People who are late, hurtful, loud, messy, reckless, avoidant, opinionated, or anxious do not determine who you are.  Their words and actions provide a lot of data about them – important for making wise decisions about who to hang out with; but has nothing to do with the essence of who you are. 

 

This week, consider the words and deeds of others as information about them.  Don’t judge that (it’s not your job).  But use that information to move with/around them wisely while you are repeating to yourself, “It’s not about me,” and enjoying your day.

 

Julie Davis uncovers and clears up deeply embedded beliefs and unresolved emotions that keep people stuck (www.rapidresolutiontherapy.com).  She also coaches people how to stay clear, calm and strategic in everyday life with healthy ways of thinking, feeling and behaving (www.juliedavismft.com).  Get free weekly insight and guidance by joining Julie’s Tuesday Email service.  Send “subscribe” in subject line to:  julie@juliedavismft.com.  Julie is a Certified Rapid Resolution Therapist, Licensed Marriage and Family Therapist (North Carolina, California; New York – pending), Board Certified Hypnotherapist, and New Life Network Christian Counselor (www.newlife.com).  704-807-1101.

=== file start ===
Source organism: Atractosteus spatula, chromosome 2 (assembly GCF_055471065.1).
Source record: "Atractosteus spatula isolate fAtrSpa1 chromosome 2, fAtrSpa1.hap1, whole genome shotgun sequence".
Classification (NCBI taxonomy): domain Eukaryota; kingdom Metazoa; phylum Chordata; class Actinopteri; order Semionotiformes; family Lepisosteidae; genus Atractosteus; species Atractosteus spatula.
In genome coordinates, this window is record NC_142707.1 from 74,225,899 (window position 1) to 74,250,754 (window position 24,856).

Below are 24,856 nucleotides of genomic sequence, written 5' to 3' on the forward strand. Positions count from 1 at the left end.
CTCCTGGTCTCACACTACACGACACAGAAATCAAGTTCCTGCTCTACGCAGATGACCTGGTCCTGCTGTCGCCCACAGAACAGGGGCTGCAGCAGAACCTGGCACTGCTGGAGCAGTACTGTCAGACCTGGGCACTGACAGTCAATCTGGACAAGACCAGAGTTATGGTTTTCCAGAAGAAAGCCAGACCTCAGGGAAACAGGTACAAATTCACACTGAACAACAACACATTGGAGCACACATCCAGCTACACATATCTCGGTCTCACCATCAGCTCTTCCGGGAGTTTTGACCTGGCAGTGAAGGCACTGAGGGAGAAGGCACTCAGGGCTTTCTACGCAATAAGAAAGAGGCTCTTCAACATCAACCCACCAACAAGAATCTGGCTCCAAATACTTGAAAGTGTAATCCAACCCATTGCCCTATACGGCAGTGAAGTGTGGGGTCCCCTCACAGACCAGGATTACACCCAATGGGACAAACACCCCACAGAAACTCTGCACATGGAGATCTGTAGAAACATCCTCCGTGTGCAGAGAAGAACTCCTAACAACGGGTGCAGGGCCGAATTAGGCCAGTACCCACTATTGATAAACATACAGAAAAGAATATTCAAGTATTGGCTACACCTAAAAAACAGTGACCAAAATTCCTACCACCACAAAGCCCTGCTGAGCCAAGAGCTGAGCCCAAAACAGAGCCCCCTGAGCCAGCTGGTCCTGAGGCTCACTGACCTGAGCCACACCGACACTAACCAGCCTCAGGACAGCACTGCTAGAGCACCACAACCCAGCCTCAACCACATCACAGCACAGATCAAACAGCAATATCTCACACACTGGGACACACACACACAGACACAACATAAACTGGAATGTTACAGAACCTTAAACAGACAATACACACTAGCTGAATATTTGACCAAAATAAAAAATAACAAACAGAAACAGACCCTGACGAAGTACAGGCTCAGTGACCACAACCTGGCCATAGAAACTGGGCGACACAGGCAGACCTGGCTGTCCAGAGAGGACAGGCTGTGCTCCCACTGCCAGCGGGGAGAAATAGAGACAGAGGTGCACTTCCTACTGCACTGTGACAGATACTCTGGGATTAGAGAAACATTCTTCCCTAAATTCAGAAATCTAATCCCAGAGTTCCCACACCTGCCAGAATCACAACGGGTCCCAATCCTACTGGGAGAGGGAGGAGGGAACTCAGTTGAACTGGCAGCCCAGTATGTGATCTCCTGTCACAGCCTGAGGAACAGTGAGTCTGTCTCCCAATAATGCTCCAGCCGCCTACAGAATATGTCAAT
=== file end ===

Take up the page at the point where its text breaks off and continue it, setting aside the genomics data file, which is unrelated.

Tags:

Anxiety | Healing | Mental Health | Mood | Mood Booster | Primitive Mind | relationships, friendships | Self-Awareness | Shame | Social Work | Stress | Therapeutic Relationship | Therapy

The Story Behind The Story

by Julie Davis Monday, July 14, 2014

 

Consider this week that everything coming at you - anger, fear, judgment, criticism, avoidance - isn't personal; that it has a story behind it: 


-Spouse's anger might really be fear about his job.

-Child's resistance might actually be a natural development towards individuation.

-Boss's criticism might be rooted in his fear of being criticized by his boss. 

-Neighbor's avoidance of your "dog poop" letter might be he's busy taking care of sick grandma.

 

The only way to know is to ask.  This week - instead of getting defensive, offended, scared, angry - ask for the story behind the story.